In Sylvain Neuvel’s terrific sci-fi novel SLEEPING GIANTS (Del Rey), a young girl named Rose is riding her bike when she falls through the earth into the palm of a giant metal hand that had been buried there for millennia. Years later, the hand is in government storage, and Rose is now an adult scientist studying the hand. When she concludes the hand is of alien origin and must be part of a larger structure, perhaps a robot, a shadowy government operator begins pulling strings to find the missing pieces and find out exactly what it’s for. A weapon, or something else?
The novel is presented as a series of documents, most of them interviews between the government agent (who goes unnamed, and wonderfully emerges as a very tricky operator with brutal social skills) and the project team participants. At first the convention of using documents threw me, as we have people in formal interviews going into exposition about their childhood and whatnot–great for establishing character in fiction, but pushing suspension of disbelief. As the novel finds its depth and the mystery builds, however, Neuvel hits his stride, and the result is a very intelligent and engaging story, sort of like ARRIVAL but with far more action and character development.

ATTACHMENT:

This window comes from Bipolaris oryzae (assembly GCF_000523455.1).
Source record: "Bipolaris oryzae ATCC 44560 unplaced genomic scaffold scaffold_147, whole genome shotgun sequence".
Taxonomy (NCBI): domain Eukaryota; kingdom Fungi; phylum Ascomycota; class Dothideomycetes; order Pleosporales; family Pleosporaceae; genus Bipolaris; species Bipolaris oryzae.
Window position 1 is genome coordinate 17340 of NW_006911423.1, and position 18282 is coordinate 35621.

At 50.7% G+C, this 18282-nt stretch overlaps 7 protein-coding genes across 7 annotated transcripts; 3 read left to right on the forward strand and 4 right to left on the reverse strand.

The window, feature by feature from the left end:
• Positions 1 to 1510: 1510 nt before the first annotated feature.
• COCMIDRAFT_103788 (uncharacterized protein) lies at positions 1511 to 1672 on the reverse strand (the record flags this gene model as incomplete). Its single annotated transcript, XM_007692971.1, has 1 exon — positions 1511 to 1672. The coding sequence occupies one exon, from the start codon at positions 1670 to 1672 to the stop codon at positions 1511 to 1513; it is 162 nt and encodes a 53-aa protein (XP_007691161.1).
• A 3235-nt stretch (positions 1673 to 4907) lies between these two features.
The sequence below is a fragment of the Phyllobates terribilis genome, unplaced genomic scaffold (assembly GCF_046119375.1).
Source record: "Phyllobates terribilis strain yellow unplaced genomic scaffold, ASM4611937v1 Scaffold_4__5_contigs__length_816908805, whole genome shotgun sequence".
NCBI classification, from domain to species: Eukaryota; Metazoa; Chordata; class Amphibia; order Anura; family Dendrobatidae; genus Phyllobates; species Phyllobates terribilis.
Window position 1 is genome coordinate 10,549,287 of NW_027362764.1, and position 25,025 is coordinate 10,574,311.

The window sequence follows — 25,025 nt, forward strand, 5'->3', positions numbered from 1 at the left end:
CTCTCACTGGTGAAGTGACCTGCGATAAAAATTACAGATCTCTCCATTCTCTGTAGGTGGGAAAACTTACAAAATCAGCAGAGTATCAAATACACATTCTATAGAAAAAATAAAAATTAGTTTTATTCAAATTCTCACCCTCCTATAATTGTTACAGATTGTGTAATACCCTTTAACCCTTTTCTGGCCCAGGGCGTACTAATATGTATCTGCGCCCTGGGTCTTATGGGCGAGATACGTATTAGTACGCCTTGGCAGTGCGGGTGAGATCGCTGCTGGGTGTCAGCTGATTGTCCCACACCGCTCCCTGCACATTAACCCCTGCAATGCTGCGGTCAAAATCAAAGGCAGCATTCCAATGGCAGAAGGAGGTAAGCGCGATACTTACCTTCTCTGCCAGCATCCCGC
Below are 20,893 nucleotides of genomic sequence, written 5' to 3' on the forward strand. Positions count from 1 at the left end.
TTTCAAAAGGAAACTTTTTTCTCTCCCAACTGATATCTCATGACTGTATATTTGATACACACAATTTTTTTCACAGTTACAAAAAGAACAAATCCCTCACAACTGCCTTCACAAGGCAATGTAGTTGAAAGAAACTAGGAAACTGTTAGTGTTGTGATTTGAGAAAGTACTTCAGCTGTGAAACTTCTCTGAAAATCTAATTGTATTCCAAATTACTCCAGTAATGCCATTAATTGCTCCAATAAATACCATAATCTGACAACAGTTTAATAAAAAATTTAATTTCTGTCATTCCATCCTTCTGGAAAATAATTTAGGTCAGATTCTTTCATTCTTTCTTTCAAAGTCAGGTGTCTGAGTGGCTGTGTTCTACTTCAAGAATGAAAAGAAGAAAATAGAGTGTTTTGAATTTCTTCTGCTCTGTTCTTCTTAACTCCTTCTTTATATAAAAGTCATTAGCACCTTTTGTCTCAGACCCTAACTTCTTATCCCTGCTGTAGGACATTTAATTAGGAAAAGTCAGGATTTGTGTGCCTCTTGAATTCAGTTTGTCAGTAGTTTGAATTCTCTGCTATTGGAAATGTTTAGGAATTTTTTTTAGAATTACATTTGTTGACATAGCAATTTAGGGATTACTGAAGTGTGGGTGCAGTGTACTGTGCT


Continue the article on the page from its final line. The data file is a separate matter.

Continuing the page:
The novel was turned into a trilogy, and I’ll be reading the second one shortly. I love the robot, the characters are interesting, the government agent is terrific, and I’ll be happy to see what happens next in this realistic, intelligent story.